If you have not been budgeting or tracking your spending for the year, this exercise can take hours for you to complete, because you’ll be gathering all of your data. If you use multiple bank accounts or credit cards for spending, it may take even longer. If this is your scenario, I’d recommend doing this on a weekend when you don’t have anything planned. This is not a split-up exercise. It’s a one and done exercise!

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What you’ll need: Income

To complete your year end money review, you’ll need to know how much money you brought home in the year. This was all money that made it to your bank account, so no pre-tax amounts for this exercise. Make sure you account for any assistance, side hustle, second job, inconsistent or one-off income as well.

If you only worked your day job, all you’ll need to do is add up your net pay from your paystubs for the year. You can also wait until you receive your W2 as well.

What you’ll need: Spending

You’ll also need to know how much money you’ve spent in the year. This is where the bulk of the time could be spent, if you haven’t been tracking your spending. Gather statements for all of your spending accounts for the year. If you used credit cards, you’ll want those statements as well.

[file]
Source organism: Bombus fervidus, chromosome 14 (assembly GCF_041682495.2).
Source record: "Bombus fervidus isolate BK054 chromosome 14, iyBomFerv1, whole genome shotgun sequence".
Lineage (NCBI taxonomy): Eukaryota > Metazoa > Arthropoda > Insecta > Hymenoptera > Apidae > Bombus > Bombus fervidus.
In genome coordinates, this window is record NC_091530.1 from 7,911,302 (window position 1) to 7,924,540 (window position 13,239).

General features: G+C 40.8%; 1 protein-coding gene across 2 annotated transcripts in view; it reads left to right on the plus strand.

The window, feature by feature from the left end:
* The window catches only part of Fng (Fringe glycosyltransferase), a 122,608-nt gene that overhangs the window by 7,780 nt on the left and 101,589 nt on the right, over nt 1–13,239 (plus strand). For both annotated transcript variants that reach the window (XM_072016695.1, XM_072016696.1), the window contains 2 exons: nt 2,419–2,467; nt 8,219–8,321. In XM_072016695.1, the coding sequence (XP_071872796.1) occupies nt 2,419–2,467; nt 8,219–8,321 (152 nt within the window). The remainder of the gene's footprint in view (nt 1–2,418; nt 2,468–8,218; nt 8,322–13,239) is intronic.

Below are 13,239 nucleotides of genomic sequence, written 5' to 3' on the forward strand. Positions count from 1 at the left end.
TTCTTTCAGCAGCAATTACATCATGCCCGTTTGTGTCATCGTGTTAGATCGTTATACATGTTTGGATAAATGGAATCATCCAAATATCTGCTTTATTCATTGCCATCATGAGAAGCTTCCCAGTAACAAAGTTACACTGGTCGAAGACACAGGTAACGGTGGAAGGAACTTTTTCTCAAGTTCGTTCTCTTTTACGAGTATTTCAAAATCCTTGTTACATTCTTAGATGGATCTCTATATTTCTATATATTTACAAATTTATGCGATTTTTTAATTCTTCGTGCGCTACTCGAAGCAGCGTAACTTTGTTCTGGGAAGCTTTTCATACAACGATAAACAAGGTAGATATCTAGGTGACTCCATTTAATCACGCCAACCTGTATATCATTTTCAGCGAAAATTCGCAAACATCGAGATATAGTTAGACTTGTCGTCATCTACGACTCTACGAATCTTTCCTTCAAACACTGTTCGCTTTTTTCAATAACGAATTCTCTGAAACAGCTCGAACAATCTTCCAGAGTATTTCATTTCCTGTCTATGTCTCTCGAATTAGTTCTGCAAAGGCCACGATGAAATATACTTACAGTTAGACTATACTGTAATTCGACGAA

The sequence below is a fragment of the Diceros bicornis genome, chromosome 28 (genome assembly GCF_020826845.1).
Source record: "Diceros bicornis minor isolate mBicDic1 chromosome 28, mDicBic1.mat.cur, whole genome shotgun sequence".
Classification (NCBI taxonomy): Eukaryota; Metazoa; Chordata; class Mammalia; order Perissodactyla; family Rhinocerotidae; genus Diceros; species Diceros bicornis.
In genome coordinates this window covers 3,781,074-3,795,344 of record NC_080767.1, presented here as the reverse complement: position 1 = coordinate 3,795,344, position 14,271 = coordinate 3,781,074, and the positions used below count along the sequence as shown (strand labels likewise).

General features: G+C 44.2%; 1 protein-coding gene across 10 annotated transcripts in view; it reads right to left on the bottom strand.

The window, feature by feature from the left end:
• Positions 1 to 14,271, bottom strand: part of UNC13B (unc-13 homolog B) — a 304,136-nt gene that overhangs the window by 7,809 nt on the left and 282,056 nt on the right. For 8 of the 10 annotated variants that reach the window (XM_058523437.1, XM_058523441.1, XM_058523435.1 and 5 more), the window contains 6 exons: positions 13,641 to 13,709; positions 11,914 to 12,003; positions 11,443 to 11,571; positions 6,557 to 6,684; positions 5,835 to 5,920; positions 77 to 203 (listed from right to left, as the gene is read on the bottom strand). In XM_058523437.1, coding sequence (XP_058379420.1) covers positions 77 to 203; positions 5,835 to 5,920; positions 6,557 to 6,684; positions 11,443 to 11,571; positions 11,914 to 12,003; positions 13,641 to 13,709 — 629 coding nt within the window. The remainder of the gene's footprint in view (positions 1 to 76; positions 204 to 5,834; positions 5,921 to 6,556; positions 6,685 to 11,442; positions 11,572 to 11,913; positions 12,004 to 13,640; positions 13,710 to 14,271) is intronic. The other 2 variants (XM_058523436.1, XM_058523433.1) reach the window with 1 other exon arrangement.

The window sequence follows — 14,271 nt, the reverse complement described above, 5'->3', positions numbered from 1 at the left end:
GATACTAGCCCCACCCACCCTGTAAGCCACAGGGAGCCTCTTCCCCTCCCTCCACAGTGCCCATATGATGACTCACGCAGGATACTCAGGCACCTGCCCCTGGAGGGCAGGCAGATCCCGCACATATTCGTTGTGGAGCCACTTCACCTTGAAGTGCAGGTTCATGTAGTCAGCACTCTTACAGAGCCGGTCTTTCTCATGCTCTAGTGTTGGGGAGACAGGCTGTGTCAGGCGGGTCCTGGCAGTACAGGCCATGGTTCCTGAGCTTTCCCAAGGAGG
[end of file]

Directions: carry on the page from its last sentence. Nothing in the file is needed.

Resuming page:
What you’ll need: Debt

You’ll need to know much money went to debt during the year. You should have gathered your credit card statements from the previous category, but you’ll also need any other loan or debt statements for the year.

What you’ll need: Savings

Lastly, you’ll need your savings account statements for the year. You will want to see how much money was saved during the year. Your savings account statements will also show what money may have been taken out of savings throughout the year.

Completing Your Review

Now that you have all of the data handy, it’s time to dive into your money habits for the year! You’ll want to answer the following questions to complete your year end money review:

How much did you make?

This should be a relatively easy question to answer. Refer to your paystubs and bank account statements to tally up all of the money you brought home for the year. If you received money from multiple sources, categorize the money received by source. Total up each source of income and then get an overall total for the year. This is how much you made for the year.

How much did you spend?

This will be the hardest question to answer, because spending is a constant (for most of us). To avoid overwhelm, just get a total number of what was spent in the year. Don’t worry about categorizing your spending just yet. Get the total spent from your bank accounts and the total spent on credit cards.

Once you have your total amount spent for the year, let’s do a pulse check. Did you spend more than you make this year? If the answer is “yes”, don’t freak out! We need to see where debt and savings fall in that overall spend number.

How much went to debt?